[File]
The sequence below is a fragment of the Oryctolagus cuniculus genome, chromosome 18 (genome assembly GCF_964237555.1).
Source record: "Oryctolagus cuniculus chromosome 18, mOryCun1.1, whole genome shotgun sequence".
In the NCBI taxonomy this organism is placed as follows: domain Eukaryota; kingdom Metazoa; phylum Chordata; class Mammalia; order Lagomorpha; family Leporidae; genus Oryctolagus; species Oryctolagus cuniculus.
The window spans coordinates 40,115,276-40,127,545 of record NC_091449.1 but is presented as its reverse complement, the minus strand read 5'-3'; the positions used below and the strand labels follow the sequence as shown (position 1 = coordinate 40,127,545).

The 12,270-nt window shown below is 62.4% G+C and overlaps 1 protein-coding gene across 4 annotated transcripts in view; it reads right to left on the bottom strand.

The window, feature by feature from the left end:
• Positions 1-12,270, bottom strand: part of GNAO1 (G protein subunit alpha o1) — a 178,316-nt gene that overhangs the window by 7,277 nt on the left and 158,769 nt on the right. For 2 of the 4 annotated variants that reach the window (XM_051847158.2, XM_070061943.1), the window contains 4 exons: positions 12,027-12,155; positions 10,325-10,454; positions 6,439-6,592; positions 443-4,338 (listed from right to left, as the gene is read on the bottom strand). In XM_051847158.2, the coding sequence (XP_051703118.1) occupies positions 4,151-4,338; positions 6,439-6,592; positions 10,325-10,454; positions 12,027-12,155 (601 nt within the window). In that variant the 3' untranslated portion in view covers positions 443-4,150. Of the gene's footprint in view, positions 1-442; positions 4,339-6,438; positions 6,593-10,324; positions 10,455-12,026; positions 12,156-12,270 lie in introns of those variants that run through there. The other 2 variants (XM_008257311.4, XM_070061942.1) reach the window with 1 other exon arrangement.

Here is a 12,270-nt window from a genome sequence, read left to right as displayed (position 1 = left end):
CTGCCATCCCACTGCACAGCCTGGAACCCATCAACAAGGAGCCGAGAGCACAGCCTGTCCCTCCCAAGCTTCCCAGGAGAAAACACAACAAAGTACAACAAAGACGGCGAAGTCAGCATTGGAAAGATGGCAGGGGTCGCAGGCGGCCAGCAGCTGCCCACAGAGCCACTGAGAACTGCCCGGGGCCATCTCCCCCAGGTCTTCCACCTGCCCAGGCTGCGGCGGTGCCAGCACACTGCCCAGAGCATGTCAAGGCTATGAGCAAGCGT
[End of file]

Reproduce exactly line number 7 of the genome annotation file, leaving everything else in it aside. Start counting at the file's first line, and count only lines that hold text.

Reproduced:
• Positions 1-12,270, bottom strand: part of GNAO1 (G protein subunit alpha o1) — a 178,316-nt gene that overhangs the window by 7,277 nt on the left and 158,769 nt on the right. For 2 of the 4 annotated variants that reach the window (XM_051847158.2, XM_070061943.1), the window contains 4 exons: positions 12,027-12,155; positions 10,325-10,454; positions 6,439-6,592; positions 443-4,338 (listed from right to left, as the gene is read on the bottom strand). In XM_051847158.2, the coding sequence (XP_051703118.1) occupies positions 4,151-4,338; positions 6,439-6,592; positions 10,325-10,454; positions 12,027-12,155 (601 nt within the window). In that variant the 3' untranslated portion in view covers positions 443-4,150. Of the gene's footprint in view, positions 1-442; positions 4,339-6,438; positions 6,593-10,324; positions 10,455-12,026; positions 12,156-12,270 lie in introns of those variants that run through there. The other 2 variants (XM_008257311.4, XM_070061942.1) reach the window with 1 other exon arrangement.